I grew up on a farm with a mulberry tree; maybe there was more than one. Shaking the mulberry tree was a family affair. Mom or Dad would strike the trunk of the tree with the pole we used to prop up the clothesline when the clothes were hung out to dry. We'd all hold an old mulberry-stained sheet to catch the falling berries, and some of them would splat on us. We'd pick out the unripe berries, leaves and twigs before taking the berries to the kitchen. Mom usually canned them with rhubarb or strawberries, as mulberries are quite bland by themselves. She told us many times that during the Depression and drought, the neighbors would come to gather mulberries from the mulberry trees on her parents' farm. It was the only fruit some of those neighbors ate during those hard times.

sensiblevermonter said...

I think I'm going to follow your thinking this fall! Last year I found an area along the road near a swampy kind of area, next to a house that was, and still is for sale. No one lives there. I don't know who owns the land (maybe the town). But there were quite a few concord garpes growing in there! We picked a handfull last year and realized how amazing they were. We watched all fall and no one gathered them. So I think I'll go down this fall to that same place and have a go at them. :)

Margaret's Ramblings said...

I have just read your lovely post. I hope you don't think it too cheeky but I wondered if I could ask you to link your page to a Friday post I do. The aim of the posts, called 'Buddy's Friday', is to help families that are suffering in today's economic climate by showing them there are ways of doing things well that may be frugal but are definately not cheap and nasty - they are usually of more value and most of all fun. Once again I hope you don't mind that I have asked you.

Margaret

Kate said...

Thanks for all the comments, everyone. My husband appreciates them all.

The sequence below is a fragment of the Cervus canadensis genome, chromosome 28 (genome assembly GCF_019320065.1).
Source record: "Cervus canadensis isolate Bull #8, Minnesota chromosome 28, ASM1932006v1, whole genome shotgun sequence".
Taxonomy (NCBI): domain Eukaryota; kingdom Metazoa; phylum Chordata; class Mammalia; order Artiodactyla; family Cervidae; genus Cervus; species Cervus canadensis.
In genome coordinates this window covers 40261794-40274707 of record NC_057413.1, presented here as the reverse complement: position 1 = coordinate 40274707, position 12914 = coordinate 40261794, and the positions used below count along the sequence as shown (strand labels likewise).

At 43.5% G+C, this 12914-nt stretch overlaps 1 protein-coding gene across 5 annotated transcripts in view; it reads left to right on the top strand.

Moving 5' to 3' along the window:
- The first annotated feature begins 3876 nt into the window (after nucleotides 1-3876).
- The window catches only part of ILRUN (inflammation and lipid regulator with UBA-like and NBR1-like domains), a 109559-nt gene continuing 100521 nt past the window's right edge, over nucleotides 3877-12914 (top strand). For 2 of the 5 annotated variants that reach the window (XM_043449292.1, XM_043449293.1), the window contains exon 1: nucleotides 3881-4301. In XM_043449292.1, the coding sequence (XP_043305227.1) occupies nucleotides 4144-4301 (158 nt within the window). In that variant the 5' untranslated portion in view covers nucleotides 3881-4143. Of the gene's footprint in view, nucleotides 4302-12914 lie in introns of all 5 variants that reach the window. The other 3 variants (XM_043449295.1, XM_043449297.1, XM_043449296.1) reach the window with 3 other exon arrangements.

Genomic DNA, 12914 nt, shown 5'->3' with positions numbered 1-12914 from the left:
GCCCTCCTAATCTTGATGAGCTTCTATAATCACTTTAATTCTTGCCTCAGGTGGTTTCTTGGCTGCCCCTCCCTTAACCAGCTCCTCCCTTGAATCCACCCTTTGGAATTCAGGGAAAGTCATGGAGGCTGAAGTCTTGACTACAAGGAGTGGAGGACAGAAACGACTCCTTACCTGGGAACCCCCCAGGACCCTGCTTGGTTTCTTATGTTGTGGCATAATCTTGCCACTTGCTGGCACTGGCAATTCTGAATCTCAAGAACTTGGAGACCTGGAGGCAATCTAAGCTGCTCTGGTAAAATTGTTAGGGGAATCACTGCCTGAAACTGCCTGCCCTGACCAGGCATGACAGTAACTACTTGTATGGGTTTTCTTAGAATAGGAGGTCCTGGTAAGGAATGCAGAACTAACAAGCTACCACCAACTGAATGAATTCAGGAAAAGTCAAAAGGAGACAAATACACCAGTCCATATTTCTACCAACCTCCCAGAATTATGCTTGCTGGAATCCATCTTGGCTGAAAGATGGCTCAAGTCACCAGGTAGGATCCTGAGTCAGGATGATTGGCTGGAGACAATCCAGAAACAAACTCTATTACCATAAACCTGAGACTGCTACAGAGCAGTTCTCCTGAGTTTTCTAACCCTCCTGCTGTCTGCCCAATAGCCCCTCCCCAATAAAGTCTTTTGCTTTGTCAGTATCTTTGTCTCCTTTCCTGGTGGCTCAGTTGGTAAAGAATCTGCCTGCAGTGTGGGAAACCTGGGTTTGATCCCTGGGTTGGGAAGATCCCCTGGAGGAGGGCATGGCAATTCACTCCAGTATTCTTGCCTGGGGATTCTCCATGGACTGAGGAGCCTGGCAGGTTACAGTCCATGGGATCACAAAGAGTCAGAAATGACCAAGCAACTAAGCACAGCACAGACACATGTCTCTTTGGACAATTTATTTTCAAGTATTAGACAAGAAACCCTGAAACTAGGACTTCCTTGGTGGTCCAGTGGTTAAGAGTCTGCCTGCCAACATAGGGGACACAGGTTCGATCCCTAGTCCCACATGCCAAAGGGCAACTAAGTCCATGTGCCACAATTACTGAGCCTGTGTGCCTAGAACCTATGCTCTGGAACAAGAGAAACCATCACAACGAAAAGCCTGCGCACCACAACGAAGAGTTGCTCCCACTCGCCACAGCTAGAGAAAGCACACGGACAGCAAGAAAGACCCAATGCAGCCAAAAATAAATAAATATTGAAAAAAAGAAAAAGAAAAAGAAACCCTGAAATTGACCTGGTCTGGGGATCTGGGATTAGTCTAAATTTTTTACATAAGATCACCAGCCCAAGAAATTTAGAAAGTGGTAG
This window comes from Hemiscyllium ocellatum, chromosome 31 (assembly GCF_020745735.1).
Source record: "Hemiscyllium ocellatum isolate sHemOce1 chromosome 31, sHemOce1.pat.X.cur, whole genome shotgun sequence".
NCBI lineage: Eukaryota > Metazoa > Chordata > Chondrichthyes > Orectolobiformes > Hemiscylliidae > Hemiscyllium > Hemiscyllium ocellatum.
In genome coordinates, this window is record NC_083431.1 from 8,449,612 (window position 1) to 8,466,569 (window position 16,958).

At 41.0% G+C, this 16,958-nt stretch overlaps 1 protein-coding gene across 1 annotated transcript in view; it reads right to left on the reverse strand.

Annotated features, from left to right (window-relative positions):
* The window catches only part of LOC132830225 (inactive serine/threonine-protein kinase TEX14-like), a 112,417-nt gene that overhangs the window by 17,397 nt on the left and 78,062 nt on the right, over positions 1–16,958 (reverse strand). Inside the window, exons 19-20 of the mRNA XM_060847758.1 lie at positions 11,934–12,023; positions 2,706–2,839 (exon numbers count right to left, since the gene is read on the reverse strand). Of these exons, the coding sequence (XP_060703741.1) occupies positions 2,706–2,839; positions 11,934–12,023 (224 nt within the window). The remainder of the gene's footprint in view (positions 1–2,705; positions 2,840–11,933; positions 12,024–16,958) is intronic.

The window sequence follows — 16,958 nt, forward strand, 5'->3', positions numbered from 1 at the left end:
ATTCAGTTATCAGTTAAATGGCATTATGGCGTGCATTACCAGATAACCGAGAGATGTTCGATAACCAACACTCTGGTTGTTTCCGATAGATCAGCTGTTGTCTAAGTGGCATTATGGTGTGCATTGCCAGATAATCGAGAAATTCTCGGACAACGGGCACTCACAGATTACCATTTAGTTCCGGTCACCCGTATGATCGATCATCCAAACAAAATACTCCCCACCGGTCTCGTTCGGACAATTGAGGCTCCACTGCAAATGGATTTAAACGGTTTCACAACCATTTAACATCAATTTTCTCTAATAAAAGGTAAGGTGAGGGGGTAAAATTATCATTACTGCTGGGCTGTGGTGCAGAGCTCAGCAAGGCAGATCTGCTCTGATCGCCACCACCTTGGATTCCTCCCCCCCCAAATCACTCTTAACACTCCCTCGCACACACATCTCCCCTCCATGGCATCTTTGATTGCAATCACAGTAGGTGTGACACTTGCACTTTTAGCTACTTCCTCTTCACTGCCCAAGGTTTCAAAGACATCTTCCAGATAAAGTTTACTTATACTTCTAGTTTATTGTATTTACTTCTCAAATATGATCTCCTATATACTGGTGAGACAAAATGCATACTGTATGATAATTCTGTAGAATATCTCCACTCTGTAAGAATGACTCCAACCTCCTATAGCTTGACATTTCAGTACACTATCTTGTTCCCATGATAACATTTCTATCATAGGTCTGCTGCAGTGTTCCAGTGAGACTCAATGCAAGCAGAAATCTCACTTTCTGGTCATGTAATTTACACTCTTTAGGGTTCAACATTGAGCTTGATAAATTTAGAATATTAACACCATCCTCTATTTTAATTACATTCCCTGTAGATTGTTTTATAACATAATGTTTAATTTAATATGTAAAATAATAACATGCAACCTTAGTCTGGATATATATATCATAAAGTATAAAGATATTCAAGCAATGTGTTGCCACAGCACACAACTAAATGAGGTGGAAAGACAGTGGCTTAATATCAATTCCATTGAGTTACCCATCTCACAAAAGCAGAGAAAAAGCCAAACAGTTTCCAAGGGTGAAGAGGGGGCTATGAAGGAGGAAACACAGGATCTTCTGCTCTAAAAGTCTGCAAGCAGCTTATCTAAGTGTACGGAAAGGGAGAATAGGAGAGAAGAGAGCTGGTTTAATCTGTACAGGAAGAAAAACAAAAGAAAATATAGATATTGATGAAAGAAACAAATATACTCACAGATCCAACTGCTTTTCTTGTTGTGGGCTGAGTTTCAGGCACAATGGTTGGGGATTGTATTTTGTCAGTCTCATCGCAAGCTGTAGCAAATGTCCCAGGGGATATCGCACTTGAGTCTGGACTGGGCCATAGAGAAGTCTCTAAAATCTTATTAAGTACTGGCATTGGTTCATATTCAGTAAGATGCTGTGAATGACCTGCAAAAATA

Drew, I don't think blackberries have any pectin. Perhaps you were a little heavy handed when adding it. In any case, you could probably warm it up to melt it a bit and then pour it over ice cream!

Maureen, Good for you for your gleaning efforts. I often end up with lemon juice in the freezer. Sometimes I make a batch of lemon curd in the middle of winter. It's positively decadent over some shortbread!

Sadge, aren't neighborhood fruit trees the best? I plan to do more varied things with our apples this year. I'd like to dehydrate some to add to my oatmeal over the winter, and just try storing some in the cellar as well.

Meadowlark - I love, love, love blackberries/marionberries. I know they can be invasive and are often considered a weed. I wish for weeds such as that though.

Jason, muscadines sound really interesting. And with jam, as with all things, we live and learn.

Wendy, I never ask him to post. But I do mention it whenever something he's doing would make a good blog post. He's not as averse to writing as many engineers.

Anon, the mulberries around us are far too big to shake. There's a huge one just over the fence line to the north of my garden. It overhangs our property line by at least 20 feet. The others are smaller, but still too large for our puny shaking to have any effect.

Thanks for sharing the Depression era stories. I always appreciate hearing them.

sensible vermonter, I encourage you to forage and glean wherever you can. We know the neighbors these trees belong to, and we know they don't mind us gathering the fruit. But I would exercise caution and courtesy if there's any room for doubt. Some people will put up signs announcing that the fruit is up for grabs. Others are happy to let you have the fruit if you only ask.

Margaret, I don't mind you asking at all, but please explain a bit more. You want me to link this article to your post? Which one? And in what way? Don't be shy about clarifying, please!

Rick said...

Anyone know anything about transplanting mulberries? I have had a hard time finding any to plant locally but know of a place I can dig a small one up. I am thinking of planting it inside the chicken run so any fruit I don't get to goes to the girls.

Olivia said...

Two suggestions:

1) Was your pectin fresh? Outdated pectin will not set fruit.

2) You say you "more or less" added the correct amount of sugar. If you are off one way or the other this can also cause problems with the gelling.

Oldtimers just added sugar to the berries and boiled it down until a small amount dropped off a spoon onto a cold saucer would gell - then it was "done."

Kate said...

Olivia, the pectin was fresh. He was just light-handed with it. He later warmed it up and added some more. Now it's on the slightly stiff side, but we're still enjoying it.

Kate said...

Rick, I'm sorry, I don't know much about transplanting mulberries. I wish I did. We have plenty of saplings around here. But judging by the size of the full grown trees, we don't have room for them. This variety, at least, is no bush; it's a shade tree. I like the idea of the self serve mulberries for the chooks though.

Chile said...

Try drying some of the mulberries, too, for a tasty snack. I bought dried mulberries from the Middle Eastern store in my neighborhood and they were wonderful.

Kate said...

Chile, I like that idea. Thanks for the suggestion!